If amenorrhea and the underlying causes of its occurrence are not addressed, women are at risk of becoming infertile. In addition, the levels of estrogen decrease in the female body, leading to the development of pre-menopausal symptoms including loss of sleep, night sweats, and irritable moods. Finally, amenorrhea and the resulting reduction in estrogen can deplete amounts of calcium, thus making bones brittle and more susceptible to breakage. This can even occur in younger women with anorexia who are struggling through amenorrhea.

It is imperative that one seeks treatment if they are struggling with Anorexia Nervosa, and especially if one is also experiencing amenorrhea. Therapy and medication can be of assistance in overcoming this disorder, and in restoring one’s menstrual and mental well-being.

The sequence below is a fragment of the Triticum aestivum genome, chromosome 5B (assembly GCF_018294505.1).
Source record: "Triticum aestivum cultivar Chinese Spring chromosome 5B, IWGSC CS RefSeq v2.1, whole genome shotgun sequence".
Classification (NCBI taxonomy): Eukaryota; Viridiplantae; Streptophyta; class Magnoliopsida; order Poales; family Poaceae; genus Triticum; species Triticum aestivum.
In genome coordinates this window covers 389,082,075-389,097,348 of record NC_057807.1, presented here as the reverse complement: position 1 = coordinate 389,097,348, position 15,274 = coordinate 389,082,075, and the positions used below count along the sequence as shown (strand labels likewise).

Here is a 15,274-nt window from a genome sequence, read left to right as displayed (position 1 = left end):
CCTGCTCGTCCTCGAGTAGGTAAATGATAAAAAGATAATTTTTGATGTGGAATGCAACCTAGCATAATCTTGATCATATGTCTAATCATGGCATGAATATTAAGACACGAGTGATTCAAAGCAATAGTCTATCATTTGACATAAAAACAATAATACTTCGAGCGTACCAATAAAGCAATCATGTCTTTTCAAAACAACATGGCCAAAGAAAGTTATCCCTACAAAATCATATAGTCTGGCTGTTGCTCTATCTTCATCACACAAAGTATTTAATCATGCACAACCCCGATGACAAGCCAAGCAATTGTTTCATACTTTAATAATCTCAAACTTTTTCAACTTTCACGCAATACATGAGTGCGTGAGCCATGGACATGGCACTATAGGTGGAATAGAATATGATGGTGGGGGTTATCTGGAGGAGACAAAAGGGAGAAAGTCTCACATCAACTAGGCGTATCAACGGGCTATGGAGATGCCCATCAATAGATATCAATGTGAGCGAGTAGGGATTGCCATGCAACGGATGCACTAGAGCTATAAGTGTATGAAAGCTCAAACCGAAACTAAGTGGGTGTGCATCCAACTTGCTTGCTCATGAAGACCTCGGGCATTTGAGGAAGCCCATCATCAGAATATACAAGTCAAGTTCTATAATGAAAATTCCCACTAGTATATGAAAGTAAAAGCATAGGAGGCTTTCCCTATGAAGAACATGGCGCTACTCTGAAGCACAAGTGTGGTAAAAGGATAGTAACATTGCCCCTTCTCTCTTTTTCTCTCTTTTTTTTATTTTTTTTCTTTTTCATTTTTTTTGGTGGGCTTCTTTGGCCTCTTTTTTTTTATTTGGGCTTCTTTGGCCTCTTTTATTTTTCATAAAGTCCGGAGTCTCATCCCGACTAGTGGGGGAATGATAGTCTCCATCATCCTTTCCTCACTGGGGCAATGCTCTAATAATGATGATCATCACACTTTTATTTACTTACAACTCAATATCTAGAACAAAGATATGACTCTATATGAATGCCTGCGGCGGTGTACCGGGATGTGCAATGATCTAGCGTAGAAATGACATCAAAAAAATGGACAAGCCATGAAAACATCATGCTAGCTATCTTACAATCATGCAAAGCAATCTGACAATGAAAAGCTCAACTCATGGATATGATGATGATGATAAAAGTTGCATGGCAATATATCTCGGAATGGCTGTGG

If you or someone you know is dealing with Anorexia Nervosa and/or amenorrhea, please contact our psychotherapy/psychiatry offices in New York or New Jersey to talk to one of our licensed professional psychologists, psychiatrists, psychiatric nurse practitioners, or psychotherapists at Arista Counseling & Psychotherapy. Contact our Paramus, NJ or Manhattan, NY offices respectively, at (201) 368-3700 or (212) 722-1920 to set up an appointment. For more information, please visit http://www.counselingpsychotherapynjny.com/.

Depression

By: Dianna Gomez